Yes, it is true to state that most of us now carry a camera on our body at all times (on our phone at the very least). Moreover, at a wedding, many if not most guests bring some type of additional camera to memorialize the event (particularly things that go wrong, if they don’t like you; tears from the groom if they do). However, rigorous double blind studies have been done on the data stream to which we are referring, and they all show one thing. These pictures have a 99.9982% chance of sucking. Really badly. There might be one great photo of the bunch, of a dog at the end of the aisle that meant so much to Great Aunt Esther. It will be perfectly exposed, focused, and display Sparky with a beautiful stance using great composition.

3. Wedding photography is too expensive – why would I support an industry of so-called ‘professionals’ who really only work a few hours a week. I don’t know whether to be angry or jealous.

You can be angry if you would like. You can even be jealous, since we have a job that (hopefully) we love, and take great pride in. If you think we work a few hours for a single wedding, you are fooling yourself. Those are the hours that you see us at the wedding; suffice it to say, many hours of preparation went in to that particular wedding, countless hours will proceed upon the end of wedding day in post-production. When done correctly, the work is extensive, fun, and pays decent.

CATEGORY B: I do need/want a wedding photographer, but the selection process should be limited:

4. I’ll hire my photographer after all the other planning is done. I’ll select the flowers, the venue, the dj or band, the bridesmaid dresses, the honeymoon hotel, and more. Then I’ll think photography.

Of course you will wait till the last few months to hire a photographer. Why would you want a wedding professional like a great photographer to help you with smart referrals for all the other services you will be seeking? While a good photographer will have worked with a spectacular cake business in previous weddings and gladly suggest that you check them out, you can spend forty-seven hours pouring over brochures featuring batman shaped carrot cakes (a theme which will certainly to take off when new brides really stop and think about it). Really, though, consider this – waiting will only limit your choices. Photographers contract for specific dates. When your arch enemy plans her wedding on the same day as you (out of spite), she will also try to wrap up the services of the best photographer in town. Beat her to that photographer for years of bragging rights.

5. I don’t want recommendations – why would I care what some other couple says about this photographer? I love her website; it is shiny, happy, and new. It makes me smile on the inside.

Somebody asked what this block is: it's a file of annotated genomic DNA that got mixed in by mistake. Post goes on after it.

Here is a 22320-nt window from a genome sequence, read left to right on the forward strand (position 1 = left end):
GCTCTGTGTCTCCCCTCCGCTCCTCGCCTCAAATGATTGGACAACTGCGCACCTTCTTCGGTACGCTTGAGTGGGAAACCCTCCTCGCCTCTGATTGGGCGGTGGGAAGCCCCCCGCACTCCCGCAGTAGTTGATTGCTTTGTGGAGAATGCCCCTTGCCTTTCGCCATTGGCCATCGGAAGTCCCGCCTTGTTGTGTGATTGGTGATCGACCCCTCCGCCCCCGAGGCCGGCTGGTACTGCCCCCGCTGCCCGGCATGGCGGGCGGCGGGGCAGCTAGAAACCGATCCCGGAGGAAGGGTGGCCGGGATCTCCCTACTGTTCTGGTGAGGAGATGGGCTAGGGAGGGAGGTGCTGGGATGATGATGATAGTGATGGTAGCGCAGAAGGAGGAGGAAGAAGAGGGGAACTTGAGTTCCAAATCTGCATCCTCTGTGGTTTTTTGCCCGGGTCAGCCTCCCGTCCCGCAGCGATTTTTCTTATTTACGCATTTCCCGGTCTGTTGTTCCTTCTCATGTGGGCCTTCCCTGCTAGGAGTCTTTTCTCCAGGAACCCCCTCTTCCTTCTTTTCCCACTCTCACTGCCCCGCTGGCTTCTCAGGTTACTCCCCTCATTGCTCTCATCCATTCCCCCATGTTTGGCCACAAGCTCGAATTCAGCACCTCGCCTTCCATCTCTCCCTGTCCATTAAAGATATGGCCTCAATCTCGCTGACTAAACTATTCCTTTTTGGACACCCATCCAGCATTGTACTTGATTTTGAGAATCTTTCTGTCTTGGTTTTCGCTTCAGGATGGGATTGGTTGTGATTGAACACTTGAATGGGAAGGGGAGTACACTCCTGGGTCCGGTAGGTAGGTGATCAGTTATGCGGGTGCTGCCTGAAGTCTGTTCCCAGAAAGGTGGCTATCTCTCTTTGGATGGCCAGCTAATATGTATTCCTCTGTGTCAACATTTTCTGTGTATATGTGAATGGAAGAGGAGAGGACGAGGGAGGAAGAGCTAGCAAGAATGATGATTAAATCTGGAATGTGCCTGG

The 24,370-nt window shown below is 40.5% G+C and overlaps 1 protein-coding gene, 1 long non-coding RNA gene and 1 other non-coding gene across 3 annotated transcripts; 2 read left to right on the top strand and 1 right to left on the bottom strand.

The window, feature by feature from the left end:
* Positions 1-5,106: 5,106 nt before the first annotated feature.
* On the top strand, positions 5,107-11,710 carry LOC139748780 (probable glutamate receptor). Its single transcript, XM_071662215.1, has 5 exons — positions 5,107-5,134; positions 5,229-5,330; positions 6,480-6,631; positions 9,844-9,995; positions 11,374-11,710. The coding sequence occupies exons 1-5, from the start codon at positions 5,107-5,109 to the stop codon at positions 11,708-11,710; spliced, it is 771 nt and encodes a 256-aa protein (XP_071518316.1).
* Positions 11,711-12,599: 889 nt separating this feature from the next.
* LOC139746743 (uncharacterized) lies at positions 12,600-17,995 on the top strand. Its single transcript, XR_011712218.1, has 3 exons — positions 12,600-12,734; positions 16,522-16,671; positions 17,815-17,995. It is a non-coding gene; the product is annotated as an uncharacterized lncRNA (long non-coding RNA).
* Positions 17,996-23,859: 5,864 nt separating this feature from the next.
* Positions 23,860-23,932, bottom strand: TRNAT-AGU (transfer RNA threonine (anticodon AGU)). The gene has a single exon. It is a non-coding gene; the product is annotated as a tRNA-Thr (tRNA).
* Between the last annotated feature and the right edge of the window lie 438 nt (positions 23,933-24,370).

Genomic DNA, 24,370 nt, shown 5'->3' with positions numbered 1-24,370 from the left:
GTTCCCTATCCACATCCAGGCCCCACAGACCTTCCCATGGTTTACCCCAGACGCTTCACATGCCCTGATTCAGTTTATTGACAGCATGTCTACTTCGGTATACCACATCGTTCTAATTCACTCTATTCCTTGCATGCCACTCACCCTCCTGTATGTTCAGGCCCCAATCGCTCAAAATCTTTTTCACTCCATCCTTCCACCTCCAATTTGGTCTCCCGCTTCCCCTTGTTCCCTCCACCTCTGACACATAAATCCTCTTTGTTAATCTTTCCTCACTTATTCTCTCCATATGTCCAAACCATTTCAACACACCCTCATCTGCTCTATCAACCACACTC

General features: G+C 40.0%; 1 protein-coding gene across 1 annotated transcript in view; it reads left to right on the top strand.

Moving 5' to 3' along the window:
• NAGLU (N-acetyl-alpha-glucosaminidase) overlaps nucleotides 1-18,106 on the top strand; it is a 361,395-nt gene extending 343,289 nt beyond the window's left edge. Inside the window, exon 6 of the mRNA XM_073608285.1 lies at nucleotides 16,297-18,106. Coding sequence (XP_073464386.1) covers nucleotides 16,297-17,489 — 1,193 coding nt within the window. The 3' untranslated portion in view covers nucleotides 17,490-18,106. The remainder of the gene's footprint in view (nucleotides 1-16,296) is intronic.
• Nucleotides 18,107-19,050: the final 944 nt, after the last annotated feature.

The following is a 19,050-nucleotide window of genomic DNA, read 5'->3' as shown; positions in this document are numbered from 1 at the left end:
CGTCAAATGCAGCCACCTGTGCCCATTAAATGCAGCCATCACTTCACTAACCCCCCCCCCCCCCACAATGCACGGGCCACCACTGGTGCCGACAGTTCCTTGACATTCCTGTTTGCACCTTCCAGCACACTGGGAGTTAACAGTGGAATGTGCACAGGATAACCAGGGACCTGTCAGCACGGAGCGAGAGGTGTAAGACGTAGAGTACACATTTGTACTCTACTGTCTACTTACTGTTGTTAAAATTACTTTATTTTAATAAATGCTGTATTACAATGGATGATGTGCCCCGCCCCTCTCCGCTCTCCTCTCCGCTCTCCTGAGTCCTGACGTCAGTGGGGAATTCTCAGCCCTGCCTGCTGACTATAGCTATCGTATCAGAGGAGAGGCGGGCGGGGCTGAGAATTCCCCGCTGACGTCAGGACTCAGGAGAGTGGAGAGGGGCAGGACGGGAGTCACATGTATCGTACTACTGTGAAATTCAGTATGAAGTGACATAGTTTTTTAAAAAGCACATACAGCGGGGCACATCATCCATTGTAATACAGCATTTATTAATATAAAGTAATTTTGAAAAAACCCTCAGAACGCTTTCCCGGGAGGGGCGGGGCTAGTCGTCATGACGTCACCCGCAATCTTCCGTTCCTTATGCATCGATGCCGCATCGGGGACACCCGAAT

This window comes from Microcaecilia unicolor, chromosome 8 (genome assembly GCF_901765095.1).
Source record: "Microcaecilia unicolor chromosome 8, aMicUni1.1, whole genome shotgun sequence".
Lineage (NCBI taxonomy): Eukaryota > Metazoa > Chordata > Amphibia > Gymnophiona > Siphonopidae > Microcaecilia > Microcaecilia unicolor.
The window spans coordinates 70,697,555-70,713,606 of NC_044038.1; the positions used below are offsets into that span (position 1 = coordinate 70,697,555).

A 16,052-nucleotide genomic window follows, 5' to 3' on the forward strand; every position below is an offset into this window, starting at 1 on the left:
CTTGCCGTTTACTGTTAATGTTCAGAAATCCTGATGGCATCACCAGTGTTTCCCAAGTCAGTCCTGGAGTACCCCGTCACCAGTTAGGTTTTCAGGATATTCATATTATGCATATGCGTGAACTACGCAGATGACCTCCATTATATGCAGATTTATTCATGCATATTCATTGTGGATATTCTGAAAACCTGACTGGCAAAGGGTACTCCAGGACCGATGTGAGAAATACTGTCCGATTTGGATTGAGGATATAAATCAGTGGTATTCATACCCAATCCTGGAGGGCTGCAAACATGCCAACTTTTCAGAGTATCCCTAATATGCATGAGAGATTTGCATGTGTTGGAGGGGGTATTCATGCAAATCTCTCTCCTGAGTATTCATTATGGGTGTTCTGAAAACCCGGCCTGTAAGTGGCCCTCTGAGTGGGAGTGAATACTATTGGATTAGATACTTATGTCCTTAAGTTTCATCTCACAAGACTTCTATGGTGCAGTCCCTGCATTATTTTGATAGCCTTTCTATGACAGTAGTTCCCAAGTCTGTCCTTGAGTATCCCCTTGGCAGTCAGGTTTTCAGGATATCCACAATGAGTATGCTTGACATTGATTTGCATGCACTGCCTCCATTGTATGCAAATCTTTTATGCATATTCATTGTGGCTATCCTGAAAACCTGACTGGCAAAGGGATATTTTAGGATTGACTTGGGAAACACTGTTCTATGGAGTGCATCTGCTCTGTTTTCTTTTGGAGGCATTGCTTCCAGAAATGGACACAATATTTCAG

Classy websites abound among wedding photographers, for all of the obvious reasons. You are considering paying them money for an art, so the designs they use for marketing and information delivery, then, should be equally artistic. However, take a quick look at the photographers in your location, and I’ll bet that you find one with an impressive website, with dramatic motion and animated vines growing out of the monitor and instant chat functionality with on demand videos… and other cool technological things I don’t even know about. However, you may also find that this particular photographer has acceptable photographs, and nothing more. Then, I hope, you will realize that you deserve more than acceptable photography from a marketing guru who dabbles in photography.

6. I’m looking for a photographer who can take pictures – that is ALL. Give me the product, and then keep on your merry way, Mr. Camera Man.

Well, it is not the case that I am going to suggest you develop a relationship with your photographer that you would develop with, say, the groom. However, the talent or skill of taking good photographs really is only part of the package. A photographer ought to also be able to show up on time, dressed appropriately, converse with the guests, corral the wedding party, and so on. Otherwise, you will have the photographer who shows up at the wrong location, late, wearing her parka in the Florida summer because of her ‘extreme anti-social’ nature and a desire to photograph only the frogs near the wading pool. Again, the frog photos might be great. But you will have to reminisce about your wedding without any visual evidence to support the memories.

7. I want a photographer who does the latest post-processing fad, and proudly displays it. An absurdly heavy vignette with color spot and ‘double exposure’? Groovy.